This year, The ISO, the International Organization for Standardization, is celebrating their 70th anniversary. They have come a long way from their humble beginnings back in 1946 and now has a membership of 162 national standards bodies. The ISO has to date published 21,582 standards providing world-class specifications for products, services and systems to ensure quality, safety and efficiency.
“For 70 years, ISO has made standards that have shaped our history and accompanied the world’s greatest innovations,” says ISO President Dr Zhang Xiaogang. “From the standardization of materials, components and equipment for the aerospace or automotive industry to the measurement of environmental pollutants, from establishing a management system to ensure food safety in the supply chain to creating guidelines for human-robot interaction, the need for international standardization has always evolved with the needs of industry and society.”
In 1946, delegates from 25 countries gathered at the Institute of Civil Engineers in London in order to create a new international organization ‘to facilitate the international coordination and unification of industrial standards’. It was on 23 February 1947 that the new organization officially opened its doors and began operations.
With the ending of World War Two in 1945, the founding members saw International Standards as a key to the world’s reconstruction efforts. The sole purpose of the organization in this era was to facilitate the coordination and unification of standards developed – which would be open to countries around the world with equal rights and equal duties. It is evident that the principles upon which the ISO was founded on, still ring true today, with the standards now covering almost all aspects of technology and business, ensuring positive change amongst numerous industries.
After its formation, 67 groups of experts were set up to specialise in their specific technical fields, such as food, textiles, laboratory, etc., to develop International Standards. In 1951, the first standard (at this point in time they were referred to as recommendations) was developed: Standard reference temperature for industrial length measurements.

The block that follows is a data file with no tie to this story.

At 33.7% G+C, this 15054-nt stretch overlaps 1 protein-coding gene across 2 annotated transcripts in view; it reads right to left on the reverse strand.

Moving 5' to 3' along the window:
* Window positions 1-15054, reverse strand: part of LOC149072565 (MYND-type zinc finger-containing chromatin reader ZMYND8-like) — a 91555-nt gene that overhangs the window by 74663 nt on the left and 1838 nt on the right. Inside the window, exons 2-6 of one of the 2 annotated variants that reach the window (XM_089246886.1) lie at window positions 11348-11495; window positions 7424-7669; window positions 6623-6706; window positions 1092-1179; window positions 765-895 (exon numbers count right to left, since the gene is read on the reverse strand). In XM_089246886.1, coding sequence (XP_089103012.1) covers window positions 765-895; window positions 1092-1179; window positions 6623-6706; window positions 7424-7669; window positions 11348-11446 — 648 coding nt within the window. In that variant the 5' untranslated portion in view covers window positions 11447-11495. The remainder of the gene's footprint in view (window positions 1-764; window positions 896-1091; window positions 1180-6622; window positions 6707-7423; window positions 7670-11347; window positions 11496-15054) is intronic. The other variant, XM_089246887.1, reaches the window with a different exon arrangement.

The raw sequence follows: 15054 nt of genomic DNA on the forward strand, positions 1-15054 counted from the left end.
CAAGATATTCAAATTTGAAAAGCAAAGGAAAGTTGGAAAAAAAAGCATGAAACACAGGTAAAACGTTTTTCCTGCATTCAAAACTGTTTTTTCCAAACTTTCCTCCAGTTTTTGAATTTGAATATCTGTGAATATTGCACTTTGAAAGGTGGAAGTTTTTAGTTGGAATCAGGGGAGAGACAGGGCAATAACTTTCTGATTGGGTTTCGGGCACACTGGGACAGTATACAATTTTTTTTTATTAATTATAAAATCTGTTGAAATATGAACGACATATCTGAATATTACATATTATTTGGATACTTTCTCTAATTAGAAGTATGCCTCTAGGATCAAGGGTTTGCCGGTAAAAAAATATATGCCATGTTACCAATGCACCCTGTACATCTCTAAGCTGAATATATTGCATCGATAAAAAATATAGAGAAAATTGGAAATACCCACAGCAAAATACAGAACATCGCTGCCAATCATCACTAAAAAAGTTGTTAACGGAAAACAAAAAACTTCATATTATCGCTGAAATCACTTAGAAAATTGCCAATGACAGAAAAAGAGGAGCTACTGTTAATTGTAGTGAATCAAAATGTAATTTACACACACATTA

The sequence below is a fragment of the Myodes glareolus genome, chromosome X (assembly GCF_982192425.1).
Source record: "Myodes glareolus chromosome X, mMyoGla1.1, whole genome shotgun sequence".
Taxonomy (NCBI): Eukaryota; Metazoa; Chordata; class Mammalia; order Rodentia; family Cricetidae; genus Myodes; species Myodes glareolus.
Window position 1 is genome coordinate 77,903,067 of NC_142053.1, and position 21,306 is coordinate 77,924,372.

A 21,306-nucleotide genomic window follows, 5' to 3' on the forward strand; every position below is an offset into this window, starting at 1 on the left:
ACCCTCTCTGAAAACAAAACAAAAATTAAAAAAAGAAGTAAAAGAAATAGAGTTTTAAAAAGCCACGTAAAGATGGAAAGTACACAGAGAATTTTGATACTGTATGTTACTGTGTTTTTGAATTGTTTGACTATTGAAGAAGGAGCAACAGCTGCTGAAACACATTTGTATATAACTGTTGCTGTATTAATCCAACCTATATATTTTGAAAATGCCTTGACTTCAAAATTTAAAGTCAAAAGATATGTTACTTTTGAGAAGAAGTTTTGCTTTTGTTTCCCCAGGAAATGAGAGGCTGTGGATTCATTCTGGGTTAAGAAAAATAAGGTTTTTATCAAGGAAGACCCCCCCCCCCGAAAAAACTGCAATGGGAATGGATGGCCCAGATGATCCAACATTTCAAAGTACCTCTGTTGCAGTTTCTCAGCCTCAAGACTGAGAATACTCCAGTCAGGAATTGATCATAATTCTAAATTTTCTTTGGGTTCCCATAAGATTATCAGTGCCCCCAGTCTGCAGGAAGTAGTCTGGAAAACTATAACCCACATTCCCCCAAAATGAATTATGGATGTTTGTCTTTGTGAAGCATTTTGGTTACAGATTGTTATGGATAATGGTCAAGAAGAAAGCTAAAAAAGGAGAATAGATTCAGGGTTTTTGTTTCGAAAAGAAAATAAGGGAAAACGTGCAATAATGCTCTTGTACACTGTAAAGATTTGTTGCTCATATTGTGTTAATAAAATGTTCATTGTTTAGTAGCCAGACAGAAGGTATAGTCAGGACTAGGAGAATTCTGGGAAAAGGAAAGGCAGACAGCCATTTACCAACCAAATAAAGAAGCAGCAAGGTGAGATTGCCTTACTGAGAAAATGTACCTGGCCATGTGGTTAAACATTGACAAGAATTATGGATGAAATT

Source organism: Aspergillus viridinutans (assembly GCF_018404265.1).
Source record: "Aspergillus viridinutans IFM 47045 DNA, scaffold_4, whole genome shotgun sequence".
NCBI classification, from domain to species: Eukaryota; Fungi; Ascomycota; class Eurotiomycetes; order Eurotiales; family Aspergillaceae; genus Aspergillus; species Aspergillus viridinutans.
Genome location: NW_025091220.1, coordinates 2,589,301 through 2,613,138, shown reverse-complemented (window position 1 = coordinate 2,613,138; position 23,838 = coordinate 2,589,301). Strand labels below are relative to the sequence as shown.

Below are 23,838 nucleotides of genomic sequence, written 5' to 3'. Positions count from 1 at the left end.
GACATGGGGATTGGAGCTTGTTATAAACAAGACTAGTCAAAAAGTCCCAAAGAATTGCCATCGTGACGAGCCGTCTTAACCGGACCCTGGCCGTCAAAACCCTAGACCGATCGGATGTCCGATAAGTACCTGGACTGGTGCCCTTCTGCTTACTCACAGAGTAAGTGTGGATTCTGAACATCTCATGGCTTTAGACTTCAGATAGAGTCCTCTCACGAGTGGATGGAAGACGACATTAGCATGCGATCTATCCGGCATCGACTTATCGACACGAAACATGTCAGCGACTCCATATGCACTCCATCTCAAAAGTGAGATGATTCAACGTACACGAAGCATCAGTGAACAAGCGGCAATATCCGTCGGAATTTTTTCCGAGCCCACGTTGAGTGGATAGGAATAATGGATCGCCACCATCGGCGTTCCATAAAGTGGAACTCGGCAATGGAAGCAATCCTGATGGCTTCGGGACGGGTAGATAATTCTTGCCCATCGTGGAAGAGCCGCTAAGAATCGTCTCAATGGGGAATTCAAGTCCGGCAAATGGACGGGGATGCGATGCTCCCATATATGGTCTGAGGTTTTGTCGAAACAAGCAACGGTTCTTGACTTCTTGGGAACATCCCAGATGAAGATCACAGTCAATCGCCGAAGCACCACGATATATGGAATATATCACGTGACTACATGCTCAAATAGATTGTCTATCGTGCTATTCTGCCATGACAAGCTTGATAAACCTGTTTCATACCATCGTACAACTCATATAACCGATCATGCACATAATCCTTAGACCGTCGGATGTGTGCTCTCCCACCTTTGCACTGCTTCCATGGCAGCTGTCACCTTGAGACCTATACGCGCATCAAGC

Over the following years, The ISO has broadened its circle of stakeholders to bring different audiences to standardization – including third world countries. To respond to the needs of these growing members, the ISO set up the ISO Committee for developing country matters. It was also recognized that in order to improve the safety of consumers, their views would need to be heard in order to ensure the standards incorporated real-life perspectives. The importance of this consumer leverage was recognized through the creation of Council Committee on Consumer Policy in 1978.
One of the major goals of The ISO is to encourage innovation within industries. The ISO has built collaborative ties with a network of global and regional organisations, such as their partnership with the International Electrotechnical Commission and the International Telecommunication Union.
Some of the most popular standards the ISO has produced to date include:
- ISO 22000 Food safety management
- ISO 45001 Occupational health and safety
- ISO 9001 Quality management
- ISO 14001 Environmental management
- ISO 26000 Social responsibility
- ISO 31000 Risk management
- ISO 50001 Energy management
Standards in Progress
The ISO is constantly coming up with new Standards within industries, or revising old ones to ensure they still remain applicable and cover everything they need to. Here are some of the standards in progress at the moment:
- ISO 12812, Core banking – Mobile financial services
- ISO 8559 – this standard is aimed at defining how and where to measure the body for standardizing clothing sizes around the world.
- ISO 20519, Shops and marine technology – Specification for bunkering of liquefied natural gas fueled vessels.
- In 1988, ISO 8601, Data elements and interchange formats –information –interchange – Representation of dates and times, established a fool-proof format for computer users to ensure critical events happened on time. There is now a new draft in progress to update this standard.
“For the part 70 years, ISO has developed standards that drive industrial progress, promote global commerce and improve health, safety and the environment. But this is just the beginning,” says Dr Zhang. “Looking to the future, it is clear that our world faces many challenges that cut across national borders. Climate change, water scarcity, cyber security and large-scale migration are just some of the issues we face today that require integrated, international action.”
“The ISO community has many standards that can help organizations and companies address this agenda. We are ready to provide efficient tools to help the different communities worldwide face up to these challenges and shape a better world.” The future of standardization is promising.”